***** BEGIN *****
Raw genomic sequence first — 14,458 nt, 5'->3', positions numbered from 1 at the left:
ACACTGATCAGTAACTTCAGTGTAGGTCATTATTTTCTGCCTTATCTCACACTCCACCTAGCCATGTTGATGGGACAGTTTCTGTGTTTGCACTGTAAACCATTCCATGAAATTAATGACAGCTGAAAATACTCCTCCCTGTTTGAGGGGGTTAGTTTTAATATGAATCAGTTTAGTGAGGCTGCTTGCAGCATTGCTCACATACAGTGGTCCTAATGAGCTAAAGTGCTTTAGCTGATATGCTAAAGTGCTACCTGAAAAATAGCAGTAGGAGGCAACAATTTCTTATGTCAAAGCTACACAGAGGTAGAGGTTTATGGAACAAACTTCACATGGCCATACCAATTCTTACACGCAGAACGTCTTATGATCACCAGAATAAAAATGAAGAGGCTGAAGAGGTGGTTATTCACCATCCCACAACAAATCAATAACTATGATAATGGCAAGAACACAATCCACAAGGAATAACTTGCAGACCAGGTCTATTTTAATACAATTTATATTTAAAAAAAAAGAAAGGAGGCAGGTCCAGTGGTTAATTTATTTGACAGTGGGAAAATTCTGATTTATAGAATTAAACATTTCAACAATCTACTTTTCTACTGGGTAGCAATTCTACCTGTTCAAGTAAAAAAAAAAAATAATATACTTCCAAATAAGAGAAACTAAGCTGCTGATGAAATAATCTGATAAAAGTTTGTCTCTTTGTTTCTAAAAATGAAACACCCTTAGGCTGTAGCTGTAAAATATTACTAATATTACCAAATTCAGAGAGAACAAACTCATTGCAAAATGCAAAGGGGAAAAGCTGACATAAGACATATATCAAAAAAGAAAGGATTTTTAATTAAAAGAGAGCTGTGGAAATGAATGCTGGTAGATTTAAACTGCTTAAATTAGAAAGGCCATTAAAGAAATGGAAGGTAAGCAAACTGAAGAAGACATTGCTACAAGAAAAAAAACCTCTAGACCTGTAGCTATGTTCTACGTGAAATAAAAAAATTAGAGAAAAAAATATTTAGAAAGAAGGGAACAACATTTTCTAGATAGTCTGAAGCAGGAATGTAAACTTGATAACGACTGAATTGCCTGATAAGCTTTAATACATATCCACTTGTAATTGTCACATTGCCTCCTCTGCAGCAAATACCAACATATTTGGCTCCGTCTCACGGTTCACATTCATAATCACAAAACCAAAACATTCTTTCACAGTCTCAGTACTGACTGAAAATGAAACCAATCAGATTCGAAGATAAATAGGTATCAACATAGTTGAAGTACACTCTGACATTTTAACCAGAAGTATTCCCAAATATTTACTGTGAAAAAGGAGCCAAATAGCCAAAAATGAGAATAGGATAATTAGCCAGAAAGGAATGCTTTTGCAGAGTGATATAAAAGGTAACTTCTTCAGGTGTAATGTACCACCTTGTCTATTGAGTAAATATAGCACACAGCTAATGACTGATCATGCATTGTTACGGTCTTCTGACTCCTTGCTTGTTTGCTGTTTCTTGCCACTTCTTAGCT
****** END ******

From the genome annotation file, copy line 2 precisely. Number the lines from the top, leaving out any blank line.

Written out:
ACACTGATCAGTAACTTCAGTGTAGGTCATTATTTTCTGCCTTATCTCACACTCCACCTAGCCATGTTGATGGGACAGTTTCTGTGTTTGCACTGTAAACCATTCCATGAAATTAATGACAGCTGAAAATACTCCTCCCTGTTTGAGGGGGTTAGTTTTAATATGAATCAGTTTAGTGAGGCTGCTTGCAGCATTGCTCACATACAGTGGTCCTAATGAGCTAAAGTGCTTTAGCTGATATGCTAAAGTGCTACCTGAAAAATAGCAGTAGGAGGCAACAATTTCTTATGTCAAAGCTACACAGAGGTAGAGGTTTATGGAACAAACTTCACATGGCCATACCAATTCTTACACGCAGAACGTCTTATGATCACCAGAATAAAAATGAAGAGGCTGAAGAGGTGGTTATTCACCATCCCACAACAAATCAATAACTATGATAATGGCAAGAACACAATCCACAAGGAATAACTTGCAGACCAGGTCTATTTTAATACAATTTATATTTAAAAAAAAAGAAAGGAGGCAGGTCCAGTGGTTAATTTATTTGACAGTGGGAAAATTCTGATTTATAGAATTAAACATTTCAACAATCTACTTTTCTACTGGGTAGCAATTCTACCTGTTCAAGTAAAAAAAAAAAATAATATACTTCCAAATAAGAGAAACTAAGCTGCTGATGAAATAATCTGATAAAAGTTTGTCTCTTTGTTTCTAAAAATGAAACACCCTTAGGCTGTAGCTGTAAAATATTACTAATATTACCAAATTCAGAGAGAACAAACTCATTGCAAAATGCAAAGGGGAAAAGCTGACATAAGACATATATCAAAAAAGAAAGGATTTTTAATTAAAAGAGAGCTGTGGAAATGAATGCTGGTAGATTTAAACTGCTTAAATTAGAAAGGCCATTAAAGAAATGGAAGGTAAGCAAACTGAAGAAGACATTGCTACAAGAAAAAAAACCTCTAGACCTGTAGCTATGTTCTACGTGAAATAAAAAAATTAGAGAAAAAAATATTTAGAAAGAAGGGAACAACATTTTCTAGATAGTCTGAAGCAGGAATGTAAACTTGATAACGACTGAATTGCCTGATAAGCTTTAATACATATCCACTTGTAATTGTCACATTGCCTCCTCTGCAGCAAATACCAACATATTTGGCTCCGTCTCACGGTTCACATTCATAATCACAAAACCAAAACATTCTTTCACAGTCTCAGTACTGACTGAAAATGAAACCAATCAGATTCGAAGATAAATAGGTATCAACATAGTTGAAGTACACTCTGACATTTTAACCAGAAGTATTCCCAAATATTTACTGTGAAAAAGGAGCCAAATAGCCAAAAATGAGAATAGGATAATTAGCCAGAAAGGAATGCTTTTGCAGAGTGATATAAAAGGTAACTTCTTCAGGTGTAATGTACCACCTTGTCTATTGAGTAAATATAGCACACAGCTAATGACTGATCATGCATTGTTACGGTCTTCTGACTCCTTGCTTGTTTGCTGTTTCTTGCCACTTCTTAGCT